Adenium-Growing sub-forum-Fertilization, Growth hormones & regulators, Light requirements, temps, airflow, soil mixes, potsizes, taking cuttings, growing from seed, how to trim stems for growth form and to induce blooming etc.

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Postby Dark Fragrance » Tue Oct 26, 2010 10:18 pm


Watering is an important aspect of cultivation. It is water that will make fertilizers work, leach out harmful toxicities, allow natural breakdown of media, wet fine feeder roots and pass nutrients through the plant. Water high in salts will leave residues on pots, plants and in soils. Soft water will also break down soil, create an acid soil base, prevent some nutrients to be absorbed, and may even destroy some roots. The best water is a neutral one. If your water is a bit over on either side, do not get alarmed. It will be fine. But if your water is very hard or very soft, you may need to alter the water a bit or add the opposite component into your soils to balance it. Adding limestone, oyster shells, and other high pa components into your mix will create a balanced effect when watering where very soft water is a problem. Adding peat moss, sphagnum, to the soil, or even just plain cheap vinegar to your water will help increase your pa. Some fertilizers high in acid composition, can be added to your solution when fertilizing. But I haven't seen a case where these extremes are a problem for supplementation to be effectively used.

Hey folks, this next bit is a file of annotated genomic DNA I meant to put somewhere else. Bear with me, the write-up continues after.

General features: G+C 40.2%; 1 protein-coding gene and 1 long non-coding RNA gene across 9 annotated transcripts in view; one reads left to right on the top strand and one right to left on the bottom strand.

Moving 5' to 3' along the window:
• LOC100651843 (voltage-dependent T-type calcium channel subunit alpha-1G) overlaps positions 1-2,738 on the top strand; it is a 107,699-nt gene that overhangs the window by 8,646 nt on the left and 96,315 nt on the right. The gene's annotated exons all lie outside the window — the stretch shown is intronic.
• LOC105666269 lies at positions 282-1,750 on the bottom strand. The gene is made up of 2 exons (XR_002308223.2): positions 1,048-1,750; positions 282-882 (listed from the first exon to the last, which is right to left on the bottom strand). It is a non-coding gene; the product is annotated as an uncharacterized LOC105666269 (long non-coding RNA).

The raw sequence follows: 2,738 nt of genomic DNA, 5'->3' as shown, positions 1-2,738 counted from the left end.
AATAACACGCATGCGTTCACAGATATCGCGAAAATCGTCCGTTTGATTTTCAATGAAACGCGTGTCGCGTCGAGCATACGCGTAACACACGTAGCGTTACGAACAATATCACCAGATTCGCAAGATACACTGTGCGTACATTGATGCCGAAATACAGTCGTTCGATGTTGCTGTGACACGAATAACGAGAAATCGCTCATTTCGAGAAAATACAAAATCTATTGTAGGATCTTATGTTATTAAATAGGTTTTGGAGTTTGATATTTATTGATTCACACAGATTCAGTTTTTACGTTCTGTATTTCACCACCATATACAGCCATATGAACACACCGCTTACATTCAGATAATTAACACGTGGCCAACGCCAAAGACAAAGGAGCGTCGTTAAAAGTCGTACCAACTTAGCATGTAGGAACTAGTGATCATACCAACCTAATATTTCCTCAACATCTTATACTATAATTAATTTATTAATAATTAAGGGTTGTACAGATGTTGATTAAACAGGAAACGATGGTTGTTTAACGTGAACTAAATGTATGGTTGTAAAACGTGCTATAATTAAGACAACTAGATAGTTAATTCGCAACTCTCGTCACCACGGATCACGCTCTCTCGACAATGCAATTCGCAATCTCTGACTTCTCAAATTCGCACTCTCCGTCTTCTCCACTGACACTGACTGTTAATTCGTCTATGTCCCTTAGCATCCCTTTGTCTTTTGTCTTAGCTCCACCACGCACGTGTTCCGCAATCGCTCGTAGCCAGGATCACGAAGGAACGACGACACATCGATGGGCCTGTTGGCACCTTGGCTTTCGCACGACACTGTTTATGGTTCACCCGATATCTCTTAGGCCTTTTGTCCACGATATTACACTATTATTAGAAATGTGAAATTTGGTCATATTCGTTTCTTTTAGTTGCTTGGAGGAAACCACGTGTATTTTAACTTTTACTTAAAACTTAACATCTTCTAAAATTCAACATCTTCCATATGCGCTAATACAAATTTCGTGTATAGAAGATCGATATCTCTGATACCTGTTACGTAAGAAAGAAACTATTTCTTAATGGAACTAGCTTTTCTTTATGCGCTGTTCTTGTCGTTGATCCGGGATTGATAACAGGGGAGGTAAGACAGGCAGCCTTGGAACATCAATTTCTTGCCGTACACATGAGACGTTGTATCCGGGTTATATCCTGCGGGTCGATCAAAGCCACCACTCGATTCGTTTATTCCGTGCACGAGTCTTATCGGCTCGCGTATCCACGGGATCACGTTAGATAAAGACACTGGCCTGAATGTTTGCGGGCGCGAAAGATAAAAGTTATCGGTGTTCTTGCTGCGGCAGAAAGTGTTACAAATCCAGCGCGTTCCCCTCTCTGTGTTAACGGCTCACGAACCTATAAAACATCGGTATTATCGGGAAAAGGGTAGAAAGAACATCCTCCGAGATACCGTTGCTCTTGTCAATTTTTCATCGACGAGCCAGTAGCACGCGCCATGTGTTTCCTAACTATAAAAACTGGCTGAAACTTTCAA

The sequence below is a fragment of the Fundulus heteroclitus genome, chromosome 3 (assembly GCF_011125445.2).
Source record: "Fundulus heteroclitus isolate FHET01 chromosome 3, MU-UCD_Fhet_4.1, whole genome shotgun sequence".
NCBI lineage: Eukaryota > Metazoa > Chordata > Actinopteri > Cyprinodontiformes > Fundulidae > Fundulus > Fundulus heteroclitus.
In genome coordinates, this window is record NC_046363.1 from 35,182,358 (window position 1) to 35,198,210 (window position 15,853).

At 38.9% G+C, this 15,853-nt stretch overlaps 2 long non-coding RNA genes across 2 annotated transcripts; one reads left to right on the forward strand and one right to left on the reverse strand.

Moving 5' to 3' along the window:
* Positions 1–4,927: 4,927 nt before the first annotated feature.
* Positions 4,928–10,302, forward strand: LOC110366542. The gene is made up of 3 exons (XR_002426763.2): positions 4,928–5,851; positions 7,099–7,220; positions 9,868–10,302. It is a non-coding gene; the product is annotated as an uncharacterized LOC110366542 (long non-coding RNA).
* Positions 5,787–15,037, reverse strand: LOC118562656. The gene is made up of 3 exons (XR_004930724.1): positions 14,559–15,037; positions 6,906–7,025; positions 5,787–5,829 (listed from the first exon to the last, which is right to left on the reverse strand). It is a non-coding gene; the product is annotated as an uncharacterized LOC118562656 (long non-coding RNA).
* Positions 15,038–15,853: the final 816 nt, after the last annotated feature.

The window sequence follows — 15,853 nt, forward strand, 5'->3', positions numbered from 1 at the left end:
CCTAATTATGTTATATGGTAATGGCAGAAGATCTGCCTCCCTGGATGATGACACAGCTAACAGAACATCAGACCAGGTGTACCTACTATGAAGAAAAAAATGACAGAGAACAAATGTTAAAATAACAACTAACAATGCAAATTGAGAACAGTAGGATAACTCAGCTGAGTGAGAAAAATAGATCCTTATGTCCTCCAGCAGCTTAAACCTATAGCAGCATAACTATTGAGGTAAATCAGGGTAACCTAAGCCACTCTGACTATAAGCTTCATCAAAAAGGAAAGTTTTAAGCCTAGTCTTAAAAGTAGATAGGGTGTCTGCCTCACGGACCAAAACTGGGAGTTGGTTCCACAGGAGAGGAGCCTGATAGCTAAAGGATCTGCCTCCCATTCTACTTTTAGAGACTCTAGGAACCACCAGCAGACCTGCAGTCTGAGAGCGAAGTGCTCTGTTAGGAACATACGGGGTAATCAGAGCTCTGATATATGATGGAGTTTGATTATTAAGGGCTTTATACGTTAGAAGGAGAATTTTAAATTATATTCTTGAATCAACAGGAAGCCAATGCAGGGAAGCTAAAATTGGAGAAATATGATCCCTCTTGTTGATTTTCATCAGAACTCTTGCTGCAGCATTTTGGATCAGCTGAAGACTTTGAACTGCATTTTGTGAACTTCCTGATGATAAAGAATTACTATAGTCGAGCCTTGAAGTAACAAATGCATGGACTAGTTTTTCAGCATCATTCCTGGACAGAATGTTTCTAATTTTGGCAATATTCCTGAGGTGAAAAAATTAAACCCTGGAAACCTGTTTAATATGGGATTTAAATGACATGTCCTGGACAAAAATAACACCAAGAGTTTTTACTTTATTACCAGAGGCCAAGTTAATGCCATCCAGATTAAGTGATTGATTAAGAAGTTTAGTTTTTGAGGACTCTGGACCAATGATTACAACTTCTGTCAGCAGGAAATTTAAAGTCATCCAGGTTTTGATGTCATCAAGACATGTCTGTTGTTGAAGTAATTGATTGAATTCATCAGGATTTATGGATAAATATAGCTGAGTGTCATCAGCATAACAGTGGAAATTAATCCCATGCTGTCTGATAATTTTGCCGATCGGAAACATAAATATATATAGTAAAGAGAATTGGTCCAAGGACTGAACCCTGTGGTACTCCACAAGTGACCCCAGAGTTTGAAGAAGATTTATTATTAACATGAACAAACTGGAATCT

When watering, use a breaker head to make the water sprays soft and heavy. Fine stiff sprays often dislodge soil from fine feeder roots and create a pot-hole in soil surfaces. Scattering soil particles when watering is not good as it may displace fertilizer granules and released nutrients out and away from your plant. Always water with the intention to drain and leach water from the pot drain holes. This is important in releasing excess salts always present in all fertilizers. These accumulated salts are toxic in large quantities and may inhibit growth and uptake of essential nutrients by plant. Excess salts can be visible at drain holes and pot sides if there is an excess problem. Usually its too late when you can see the accumulated salts around the pot sides and rims. If you already have this problem, you must remove the plant and its soil. Use a brand new pot and new soil media. Allow the plant to be placed in a media high in aggregates to keep the watering flowing easily. You will need to continue to leach out salts from the root system each time you water. Do fertilize with a low salt solution (like Peter's) at half strength until plant can become established into its new media. Again, Miracle-Grow is too high in toxic salts and should not be used! See Miracle-Grow.

The amount of water to give a plant varies with growing season and pot weight. I use the pot weight method for determining when my plants need water. A heavy pot indicates soil still saturated with water. When this pot becomes lightweight and the media becomes a bit lighter in shade, then its a good indication to water again. I like to group my plants based on watering schedules. Small pots and growing seedlings require more water than newly transplanted pots and larger specimens. Therefore I group them according to how I water them. If you cannot afford this kind of segregation, group plants according to their needs even on the same bench or area. Always water your plants in the earliest part of the day. This will allow them to dry out and utilize some of their water in the highest light intensities of the day.

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Dark Fragrance
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